Scleroderma's 5-year survival rate is approximately 85 percent, while the 10-year survival rate is below 70 percent; however, this may vary depending on the subtype. The leading cause of death among scleroderma patients is lung disease, but other causes of death include scleroderma renal crisis, pulmonary fibrosis and pulmonary hypertension.About 60 percent of scleroderma-related deaths occur as a result of lung complications, as reported by the New York Times health guide.
Scleroderma patients are also at high risk of contracting cancer.Despite the fact that there is no known cure for it, the prognosis for scleroderma patients can be improved via treatment of complications and close monitoring of general health, particularly high blood pressure. The symptoms for scleroderma depend on the type of scleroderma and the individual affected, and its seriousness depends on the affected body parts. The treatments for scleroderma should be directed towards the specific features affecting the different parts of the body.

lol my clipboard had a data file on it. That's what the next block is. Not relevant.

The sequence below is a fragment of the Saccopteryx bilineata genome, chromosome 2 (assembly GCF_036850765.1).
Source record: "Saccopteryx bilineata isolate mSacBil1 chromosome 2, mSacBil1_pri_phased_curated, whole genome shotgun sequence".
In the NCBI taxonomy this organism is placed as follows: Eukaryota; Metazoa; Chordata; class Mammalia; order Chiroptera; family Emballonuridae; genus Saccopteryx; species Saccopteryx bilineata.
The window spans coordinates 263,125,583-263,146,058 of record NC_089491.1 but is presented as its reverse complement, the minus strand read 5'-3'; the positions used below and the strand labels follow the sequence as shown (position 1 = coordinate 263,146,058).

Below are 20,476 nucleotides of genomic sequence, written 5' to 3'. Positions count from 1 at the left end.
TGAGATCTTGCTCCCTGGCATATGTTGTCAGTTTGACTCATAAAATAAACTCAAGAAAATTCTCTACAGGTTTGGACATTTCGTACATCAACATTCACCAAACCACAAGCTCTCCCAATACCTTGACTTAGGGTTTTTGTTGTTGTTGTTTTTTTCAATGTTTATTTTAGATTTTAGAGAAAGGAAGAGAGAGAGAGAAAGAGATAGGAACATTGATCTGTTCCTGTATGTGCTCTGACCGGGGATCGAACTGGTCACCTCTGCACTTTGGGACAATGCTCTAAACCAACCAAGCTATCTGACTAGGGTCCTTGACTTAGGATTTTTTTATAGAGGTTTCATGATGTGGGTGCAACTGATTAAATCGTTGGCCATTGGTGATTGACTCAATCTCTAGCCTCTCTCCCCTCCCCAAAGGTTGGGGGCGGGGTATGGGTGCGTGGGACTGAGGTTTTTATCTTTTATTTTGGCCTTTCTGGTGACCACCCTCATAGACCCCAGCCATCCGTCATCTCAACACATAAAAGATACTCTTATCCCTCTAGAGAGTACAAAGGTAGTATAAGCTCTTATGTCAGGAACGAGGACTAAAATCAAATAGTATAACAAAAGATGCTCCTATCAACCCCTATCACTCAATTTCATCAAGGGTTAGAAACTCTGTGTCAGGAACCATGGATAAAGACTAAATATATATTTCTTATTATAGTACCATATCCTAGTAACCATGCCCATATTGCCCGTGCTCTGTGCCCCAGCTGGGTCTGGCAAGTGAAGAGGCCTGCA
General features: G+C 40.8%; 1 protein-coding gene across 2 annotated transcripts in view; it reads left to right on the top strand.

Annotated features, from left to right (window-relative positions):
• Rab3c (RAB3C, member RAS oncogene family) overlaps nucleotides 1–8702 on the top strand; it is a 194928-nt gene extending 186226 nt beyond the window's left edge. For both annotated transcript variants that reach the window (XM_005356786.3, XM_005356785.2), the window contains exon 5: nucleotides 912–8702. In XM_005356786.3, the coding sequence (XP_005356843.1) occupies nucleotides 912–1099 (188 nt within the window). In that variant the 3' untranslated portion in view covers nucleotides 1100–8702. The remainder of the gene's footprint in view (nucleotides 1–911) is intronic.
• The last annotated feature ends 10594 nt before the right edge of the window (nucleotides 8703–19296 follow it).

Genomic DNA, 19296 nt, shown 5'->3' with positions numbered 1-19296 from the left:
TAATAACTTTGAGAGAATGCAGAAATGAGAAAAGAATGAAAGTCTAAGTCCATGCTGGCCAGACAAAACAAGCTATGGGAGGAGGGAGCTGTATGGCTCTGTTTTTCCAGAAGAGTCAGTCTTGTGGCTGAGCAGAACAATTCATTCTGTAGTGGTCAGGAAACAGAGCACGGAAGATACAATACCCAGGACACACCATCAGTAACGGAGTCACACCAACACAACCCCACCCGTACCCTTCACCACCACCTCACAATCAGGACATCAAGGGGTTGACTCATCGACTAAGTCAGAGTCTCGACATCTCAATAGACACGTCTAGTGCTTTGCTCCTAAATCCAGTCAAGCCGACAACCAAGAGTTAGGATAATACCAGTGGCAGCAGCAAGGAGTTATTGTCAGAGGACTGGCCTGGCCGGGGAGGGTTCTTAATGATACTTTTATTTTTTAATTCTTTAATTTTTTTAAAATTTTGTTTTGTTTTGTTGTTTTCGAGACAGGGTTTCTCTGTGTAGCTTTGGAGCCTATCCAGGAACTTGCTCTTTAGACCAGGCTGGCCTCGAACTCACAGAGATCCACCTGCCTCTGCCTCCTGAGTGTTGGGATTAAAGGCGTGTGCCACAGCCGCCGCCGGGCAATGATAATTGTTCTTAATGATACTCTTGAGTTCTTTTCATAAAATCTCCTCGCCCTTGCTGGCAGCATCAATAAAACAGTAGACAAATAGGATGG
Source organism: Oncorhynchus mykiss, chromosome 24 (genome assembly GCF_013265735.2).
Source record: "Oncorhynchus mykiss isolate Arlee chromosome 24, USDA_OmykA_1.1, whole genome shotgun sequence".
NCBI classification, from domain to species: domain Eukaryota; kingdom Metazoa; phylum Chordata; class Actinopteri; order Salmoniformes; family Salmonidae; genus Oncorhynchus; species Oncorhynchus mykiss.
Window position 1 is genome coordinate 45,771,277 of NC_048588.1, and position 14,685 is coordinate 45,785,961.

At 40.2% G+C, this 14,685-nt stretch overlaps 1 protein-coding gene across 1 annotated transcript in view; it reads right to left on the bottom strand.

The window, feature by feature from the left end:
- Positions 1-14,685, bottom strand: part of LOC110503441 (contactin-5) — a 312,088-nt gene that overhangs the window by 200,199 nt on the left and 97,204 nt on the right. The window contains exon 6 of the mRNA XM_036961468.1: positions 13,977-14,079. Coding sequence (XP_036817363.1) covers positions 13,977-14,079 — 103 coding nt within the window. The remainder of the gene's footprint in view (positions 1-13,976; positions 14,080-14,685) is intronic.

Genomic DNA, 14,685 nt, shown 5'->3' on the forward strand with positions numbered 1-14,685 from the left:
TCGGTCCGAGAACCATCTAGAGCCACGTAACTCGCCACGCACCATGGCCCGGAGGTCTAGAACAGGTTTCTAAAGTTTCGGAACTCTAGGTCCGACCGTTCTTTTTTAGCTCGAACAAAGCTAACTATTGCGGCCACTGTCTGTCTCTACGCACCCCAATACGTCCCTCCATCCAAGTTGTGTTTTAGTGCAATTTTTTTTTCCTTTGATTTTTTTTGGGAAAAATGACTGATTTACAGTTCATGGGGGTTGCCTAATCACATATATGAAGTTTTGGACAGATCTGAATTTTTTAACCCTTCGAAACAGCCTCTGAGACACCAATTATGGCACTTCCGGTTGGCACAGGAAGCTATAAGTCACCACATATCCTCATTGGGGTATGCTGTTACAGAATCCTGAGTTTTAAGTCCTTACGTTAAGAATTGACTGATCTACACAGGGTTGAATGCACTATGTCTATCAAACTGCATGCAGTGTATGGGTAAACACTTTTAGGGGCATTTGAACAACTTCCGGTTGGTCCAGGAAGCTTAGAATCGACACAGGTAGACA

An estimated 300,000 Americans suffer from scleroderma, and about 33.3 percent of them have systemic scleroderma, according to the Scleroderma Foundation. While cases of localized scleroderma arehigher in children, the systematic form of scleroderma is more rampant amongadults. The complications associated with scleroderma may greatly impact the well-being of the patient.